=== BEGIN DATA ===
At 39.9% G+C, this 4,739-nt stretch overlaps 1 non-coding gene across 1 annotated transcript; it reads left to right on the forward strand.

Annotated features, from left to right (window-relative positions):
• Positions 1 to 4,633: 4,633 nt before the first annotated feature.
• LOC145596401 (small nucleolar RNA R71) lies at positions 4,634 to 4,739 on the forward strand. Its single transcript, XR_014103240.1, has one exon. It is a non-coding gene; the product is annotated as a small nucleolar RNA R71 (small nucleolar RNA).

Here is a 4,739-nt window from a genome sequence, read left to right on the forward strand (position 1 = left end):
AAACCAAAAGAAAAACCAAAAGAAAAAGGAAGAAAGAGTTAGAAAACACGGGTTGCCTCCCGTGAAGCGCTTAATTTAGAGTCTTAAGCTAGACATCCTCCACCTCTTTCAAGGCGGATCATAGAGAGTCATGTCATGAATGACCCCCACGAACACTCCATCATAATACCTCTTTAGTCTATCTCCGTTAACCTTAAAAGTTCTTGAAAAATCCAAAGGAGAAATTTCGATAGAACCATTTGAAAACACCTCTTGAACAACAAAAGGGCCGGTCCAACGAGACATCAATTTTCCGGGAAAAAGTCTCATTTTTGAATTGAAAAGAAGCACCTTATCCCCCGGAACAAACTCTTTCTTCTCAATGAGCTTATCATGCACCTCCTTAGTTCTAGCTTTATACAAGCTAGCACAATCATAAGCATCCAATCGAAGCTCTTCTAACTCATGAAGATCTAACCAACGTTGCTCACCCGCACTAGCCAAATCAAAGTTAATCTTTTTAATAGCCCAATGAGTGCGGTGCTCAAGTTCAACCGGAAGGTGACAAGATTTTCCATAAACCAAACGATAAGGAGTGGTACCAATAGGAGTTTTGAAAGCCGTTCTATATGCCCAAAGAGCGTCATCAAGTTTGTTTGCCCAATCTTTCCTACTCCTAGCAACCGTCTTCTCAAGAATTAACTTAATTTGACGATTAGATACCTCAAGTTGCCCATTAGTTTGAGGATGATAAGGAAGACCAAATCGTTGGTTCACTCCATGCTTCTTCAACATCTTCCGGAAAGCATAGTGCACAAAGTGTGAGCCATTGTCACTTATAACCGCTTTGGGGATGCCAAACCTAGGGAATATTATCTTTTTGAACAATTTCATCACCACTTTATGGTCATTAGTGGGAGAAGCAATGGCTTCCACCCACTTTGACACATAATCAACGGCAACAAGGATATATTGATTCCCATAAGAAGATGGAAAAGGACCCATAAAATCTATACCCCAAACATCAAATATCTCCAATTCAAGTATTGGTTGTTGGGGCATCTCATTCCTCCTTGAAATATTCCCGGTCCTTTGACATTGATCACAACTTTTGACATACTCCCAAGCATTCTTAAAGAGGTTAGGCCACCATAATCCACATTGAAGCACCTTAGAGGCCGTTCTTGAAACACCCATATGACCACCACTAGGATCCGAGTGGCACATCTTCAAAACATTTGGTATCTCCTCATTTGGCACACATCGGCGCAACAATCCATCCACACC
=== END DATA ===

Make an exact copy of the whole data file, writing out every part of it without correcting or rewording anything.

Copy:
At 39.9% G+C, this 4,739-nt stretch overlaps 1 non-coding gene across 1 annotated transcript; it reads left to right on the forward strand.

Annotated features, from left to right (window-relative positions):
• Positions 1 to 4,633: 4,633 nt before the first annotated feature.
• LOC145596401 (small nucleolar RNA R71) lies at positions 4,634 to 4,739 on the forward strand. Its single transcript, XR_014103240.1, has one exon. It is a non-coding gene; the product is annotated as a small nucleolar RNA R71 (small nucleolar RNA).

Here is a 4,739-nt window from a genome sequence, read left to right on the forward strand (position 1 = left end):
AAACCAAAAGAAAAACCAAAAGAAAAAGGAAGAAAGAGTTAGAAAACACGGGTTGCCTCCCGTGAAGCGCTTAATTTAGAGTCTTAAGCTAGACATCCTCCACCTCTTTCAAGGCGGATCATAGAGAGTCATGTCATGAATGACCCCCACGAACACTCCATCATAATACCTCTTTAGTCTATCTCCGTTAACCTTAAAAGTTCTTGAAAAATCCAAAGGAGAAATTTCGATAGAACCATTTGAAAACACCTCTTGAACAACAAAAGGGCCGGTCCAACGAGACATCAATTTTCCGGGAAAAAGTCTCATTTTTGAATTGAAAAGAAGCACCTTATCCCCCGGAACAAACTCTTTCTTCTCAATGAGCTTATCATGCACCTCCTTAGTTCTAGCTTTATACAAGCTAGCACAATCATAAGCATCCAATCGAAGCTCTTCTAACTCATGAAGATCTAACCAACGTTGCTCACCCGCACTAGCCAAATCAAAGTTAATCTTTTTAATAGCCCAATGAGTGCGGTGCTCAAGTTCAACCGGAAGGTGACAAGATTTTCCATAAACCAAACGATAAGGAGTGGTACCAATAGGAGTTTTGAAAGCCGTTCTATATGCCCAAAGAGCGTCATCAAGTTTGTTTGCCCAATCTTTCCTACTCCTAGCAACCGTCTTCTCAAGAATTAACTTAATTTGACGATTAGATACCTCAAGTTGCCCATTAGTTTGAGGATGATAAGGAAGACCAAATCGTTGGTTCACTCCATGCTTCTTCAACATCTTCCGGAAAGCATAGTGCACAAAGTGTGAGCCATTGTCACTTATAACCGCTTTGGGGATGCCAAACCTAGGGAATATTATCTTTTTGAACAATTTCATCACCACTTTATGGTCATTAGTGGGAGAAGCAATGGCTTCCACCCACTTTGACACATAATCAACGGCAACAAGGATATATTGATTCCCATAAGAAGATGGAAAAGGACCCATAAAATCTATACCCCAAACATCAAATATCTCCAATTCAAGTATTGGTTGTTGGGGCATCTCATTCCTCCTTGAAATATTCCCGGTCCTTTGACATTGATCACAACTTTTGACATACTCCCAAGCATTCTTAAAGAGGTTAGGCCACCATAATCCACATTGAAGCACCTTAGAGGCCGTTCTTGAAACACCCATATGACCACCACTAGGATCCGAGTGGCACATCTTCAAAACATTTGGTATCTCCTCATTTGGCACACATCGGCGCAACAATCCATCCACACC